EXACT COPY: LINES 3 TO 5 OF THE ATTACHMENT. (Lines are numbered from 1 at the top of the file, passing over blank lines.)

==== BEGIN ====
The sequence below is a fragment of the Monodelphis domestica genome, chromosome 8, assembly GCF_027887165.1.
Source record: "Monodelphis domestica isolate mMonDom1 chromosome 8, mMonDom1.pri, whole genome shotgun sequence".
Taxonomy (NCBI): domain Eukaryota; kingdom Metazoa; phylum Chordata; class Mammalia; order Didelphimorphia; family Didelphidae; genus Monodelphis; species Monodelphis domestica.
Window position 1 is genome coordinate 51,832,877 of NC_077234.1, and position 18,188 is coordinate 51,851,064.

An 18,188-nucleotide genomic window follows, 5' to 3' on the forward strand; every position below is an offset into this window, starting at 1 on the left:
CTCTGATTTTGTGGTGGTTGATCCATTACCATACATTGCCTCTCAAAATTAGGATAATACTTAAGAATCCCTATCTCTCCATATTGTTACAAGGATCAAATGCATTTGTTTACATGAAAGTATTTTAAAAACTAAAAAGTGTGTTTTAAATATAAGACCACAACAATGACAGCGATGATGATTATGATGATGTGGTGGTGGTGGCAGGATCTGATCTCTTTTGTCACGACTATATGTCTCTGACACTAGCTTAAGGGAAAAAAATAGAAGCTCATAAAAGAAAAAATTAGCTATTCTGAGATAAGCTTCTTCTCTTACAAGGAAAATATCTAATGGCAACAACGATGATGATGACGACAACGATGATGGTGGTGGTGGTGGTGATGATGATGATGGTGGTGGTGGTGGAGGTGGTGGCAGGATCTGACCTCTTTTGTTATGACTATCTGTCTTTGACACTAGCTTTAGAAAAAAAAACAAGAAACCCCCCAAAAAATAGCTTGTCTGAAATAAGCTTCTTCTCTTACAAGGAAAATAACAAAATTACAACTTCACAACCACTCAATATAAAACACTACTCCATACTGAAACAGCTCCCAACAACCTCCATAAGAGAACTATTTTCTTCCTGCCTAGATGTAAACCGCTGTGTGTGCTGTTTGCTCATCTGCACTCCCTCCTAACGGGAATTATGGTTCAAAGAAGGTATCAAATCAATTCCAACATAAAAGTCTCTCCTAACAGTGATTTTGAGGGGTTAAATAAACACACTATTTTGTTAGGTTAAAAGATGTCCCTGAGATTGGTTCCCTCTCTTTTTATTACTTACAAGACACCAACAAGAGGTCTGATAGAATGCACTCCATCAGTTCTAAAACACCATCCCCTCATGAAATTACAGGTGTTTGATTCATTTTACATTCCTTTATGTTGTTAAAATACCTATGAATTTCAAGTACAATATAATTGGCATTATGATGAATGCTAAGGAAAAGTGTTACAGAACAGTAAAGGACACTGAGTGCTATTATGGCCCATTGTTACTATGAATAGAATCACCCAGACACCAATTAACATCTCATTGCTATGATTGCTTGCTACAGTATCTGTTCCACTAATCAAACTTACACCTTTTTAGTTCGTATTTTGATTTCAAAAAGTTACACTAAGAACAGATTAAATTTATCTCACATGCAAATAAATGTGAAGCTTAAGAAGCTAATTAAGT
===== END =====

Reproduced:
Taxonomy (NCBI): domain Eukaryota; kingdom Metazoa; phylum Chordata; class Mammalia; order Didelphimorphia; family Didelphidae; genus Monodelphis; species Monodelphis domestica.
Window position 1 is genome coordinate 51,832,877 of NC_077234.1, and position 18,188 is coordinate 51,851,064.

An 18,188-nucleotide genomic window follows, 5' to 3' on the forward strand; every position below is an offset into this window, starting at 1 on the left: